Power - Since most Kenyan camps and lodges are in remote areas, electricity is generated by solar power or via a diesel generator. Most lodges or camps will have a central charging station (in your room or common area) which may be used to charge your electrical equipment and they usually provide adapters.  If you would prefer your own adapters and converters, you will need to buy a ‘G’ socket type which uses the universal plug adapter WA-7.  Most game lodges will provide conversion socket adapters for their overseas guests

Connectivity - as in most remote destinations, connectivity is less accessible the further away you are from urban areas. Mobile services are usually available in the southern part of Kenya around Nairobi, the entire coastal region, popular safari parks, as well as on the long road between Nairobi and Mombasa. The northern part of Kenya, however, has no network access. Some remote game lodges and hotels offer Wi-Fi, but it can be quite expensive.


Tipping - Tipping guides, drivers or support staff as a way of showing your appreciation for great service is customary in Kenya. It can be done in US$ or Kenyan Shillings (KSh).

General Tipping Guidelines

Ranger or Guide – $20 per couple per day

Camp Staff – $15 per couple per day

Transfer Drivers – $5 per transfer

Porters – $1 per bag

Restaurants – 10% of the bill


What to Pack - the key thing to remember while packing for Kenya is to pack comfortable clothes with neutral colors that will blend into the African bush. You don’t’ have to run out and buy expensive safari gear - jeans, a neutral t-shirt, and a baseball cap are completely acceptable!  Some essentials would be:  a wide-brimmed, sturdy sun hat to keep your face out of the harsh African sun; a bandana to tie around your face for the dry, dusty regions; comfortable sneakers, tennis or boat shoes (you don’t need specialized hiking boots to go on a bush walk); sandals or flip-flops for around the camp; long-sleeved cotton shirts to protect you from the sun and mosquito bites at dusk; shorts; jeans or trousers for cooler days and evenings; a light sweater; a sports bra for game drives as the roads may be bumpy; a lightweight waterproof zippered jacket for the rainy summer months; a swimsuit; a warm, wind-proof jacket or fleece, scarf, gloves and hat for the winter months and higher altitudes; high SPF sun block, moisturizer, after-sun gel, and lip balm; strong insect repellent; sunglasses; binoculars and camera equipment; a money belt to carry your valuables (money and passport) under your clothes when traveling; and of course all the necessities like underwear and bathroom stuff.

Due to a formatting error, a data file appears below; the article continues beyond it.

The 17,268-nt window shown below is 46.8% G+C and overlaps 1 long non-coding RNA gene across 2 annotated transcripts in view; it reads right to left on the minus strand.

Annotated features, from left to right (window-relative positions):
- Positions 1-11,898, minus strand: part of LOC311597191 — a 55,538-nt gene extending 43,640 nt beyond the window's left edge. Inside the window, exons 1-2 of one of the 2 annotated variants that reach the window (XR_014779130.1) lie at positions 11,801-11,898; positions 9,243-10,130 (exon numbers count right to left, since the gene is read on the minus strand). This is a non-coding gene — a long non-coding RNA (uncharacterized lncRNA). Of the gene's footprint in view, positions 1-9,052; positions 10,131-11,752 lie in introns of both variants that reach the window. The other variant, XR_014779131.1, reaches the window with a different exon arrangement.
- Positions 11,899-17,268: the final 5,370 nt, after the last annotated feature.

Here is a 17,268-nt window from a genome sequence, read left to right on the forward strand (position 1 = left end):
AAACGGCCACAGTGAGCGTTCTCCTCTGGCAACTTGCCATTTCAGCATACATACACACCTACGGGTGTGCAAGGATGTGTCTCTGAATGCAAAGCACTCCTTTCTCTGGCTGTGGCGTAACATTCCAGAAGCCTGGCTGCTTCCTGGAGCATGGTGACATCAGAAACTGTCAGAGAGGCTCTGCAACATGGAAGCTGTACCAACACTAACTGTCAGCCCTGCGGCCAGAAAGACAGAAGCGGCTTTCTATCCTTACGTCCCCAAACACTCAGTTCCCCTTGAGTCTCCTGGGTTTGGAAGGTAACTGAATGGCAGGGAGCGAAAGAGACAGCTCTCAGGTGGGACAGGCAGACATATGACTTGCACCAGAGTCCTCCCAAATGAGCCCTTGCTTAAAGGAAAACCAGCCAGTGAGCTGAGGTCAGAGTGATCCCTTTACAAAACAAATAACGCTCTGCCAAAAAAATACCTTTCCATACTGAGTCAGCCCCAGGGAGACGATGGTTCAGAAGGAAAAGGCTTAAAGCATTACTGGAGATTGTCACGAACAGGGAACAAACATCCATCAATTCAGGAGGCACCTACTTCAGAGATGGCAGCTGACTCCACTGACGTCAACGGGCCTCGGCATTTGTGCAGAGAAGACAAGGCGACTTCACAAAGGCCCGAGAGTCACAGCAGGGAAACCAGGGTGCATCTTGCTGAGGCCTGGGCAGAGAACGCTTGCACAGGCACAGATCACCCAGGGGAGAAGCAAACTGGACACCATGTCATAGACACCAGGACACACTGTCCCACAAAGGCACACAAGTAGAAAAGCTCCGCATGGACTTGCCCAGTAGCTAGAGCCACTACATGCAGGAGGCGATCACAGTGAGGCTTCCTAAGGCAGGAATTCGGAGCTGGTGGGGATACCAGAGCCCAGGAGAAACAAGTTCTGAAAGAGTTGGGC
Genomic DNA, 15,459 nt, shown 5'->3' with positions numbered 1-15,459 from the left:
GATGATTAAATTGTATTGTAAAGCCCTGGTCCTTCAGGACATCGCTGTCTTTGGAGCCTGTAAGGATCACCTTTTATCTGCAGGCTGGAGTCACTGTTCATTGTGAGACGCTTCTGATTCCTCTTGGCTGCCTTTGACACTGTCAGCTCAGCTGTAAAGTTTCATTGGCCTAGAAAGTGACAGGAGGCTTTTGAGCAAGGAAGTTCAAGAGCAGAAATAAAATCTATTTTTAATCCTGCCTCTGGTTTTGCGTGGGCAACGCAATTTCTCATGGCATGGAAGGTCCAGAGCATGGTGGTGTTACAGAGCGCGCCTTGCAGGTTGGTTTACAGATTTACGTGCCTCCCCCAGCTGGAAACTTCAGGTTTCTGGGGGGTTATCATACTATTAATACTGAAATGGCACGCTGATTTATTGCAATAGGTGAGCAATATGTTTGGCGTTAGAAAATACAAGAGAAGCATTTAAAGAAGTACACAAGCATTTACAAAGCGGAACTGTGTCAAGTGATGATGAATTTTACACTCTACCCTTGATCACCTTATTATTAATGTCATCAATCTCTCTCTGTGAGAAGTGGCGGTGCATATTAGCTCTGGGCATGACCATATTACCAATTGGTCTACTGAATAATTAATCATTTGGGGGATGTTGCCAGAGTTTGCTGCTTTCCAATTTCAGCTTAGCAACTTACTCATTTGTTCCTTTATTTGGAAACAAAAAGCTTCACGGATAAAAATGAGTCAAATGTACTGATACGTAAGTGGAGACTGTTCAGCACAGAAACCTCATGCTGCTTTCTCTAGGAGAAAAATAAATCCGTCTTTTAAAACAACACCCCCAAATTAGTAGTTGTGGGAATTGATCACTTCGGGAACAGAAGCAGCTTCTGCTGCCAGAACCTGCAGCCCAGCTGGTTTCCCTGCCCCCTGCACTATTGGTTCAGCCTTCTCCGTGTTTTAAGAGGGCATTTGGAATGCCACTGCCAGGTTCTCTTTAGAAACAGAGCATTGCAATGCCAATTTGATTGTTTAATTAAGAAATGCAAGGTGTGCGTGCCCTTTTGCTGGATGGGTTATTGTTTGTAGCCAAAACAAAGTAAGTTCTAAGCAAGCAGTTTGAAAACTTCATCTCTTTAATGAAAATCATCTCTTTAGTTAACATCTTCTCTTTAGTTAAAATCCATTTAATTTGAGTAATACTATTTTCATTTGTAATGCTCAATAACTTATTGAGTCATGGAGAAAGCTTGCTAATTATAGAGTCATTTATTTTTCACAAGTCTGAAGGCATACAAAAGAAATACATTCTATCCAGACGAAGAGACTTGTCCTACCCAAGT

Luggage Restrictions - for light aircraft travel within Kenya, there are strict luggage restrictions in place that vary depending on your destination. Travelers to East Africa may only be allowed to take a total luggage weight of 33lbs which includes the carry-on hand luggage. Your bags must also be soft sided with no wheels or rigid frames so that these may easily fit into the hold of a small aircraft. Should you need additional luggage you will have the option of buying an extra seat which will allow for an additional 154 lbs. 


Photography - visitors to Kenya should be aware that they are not allowed to take photographs or film the President of Kenya nor his residence, airports, railway stations, the military or the police and their barracks, any government buildings or the Kenyan flag. If you want to take a picture of a Masai warrior you will need to ask his consent, as he may only be willing to do so for a fee.


Information obtained for this article complements of African Safari Consultants blog article “Kenya: What You Need To Know Before You Go” By Stefanie Black on 9 November 2016 in Kenya at

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Darla Logsdon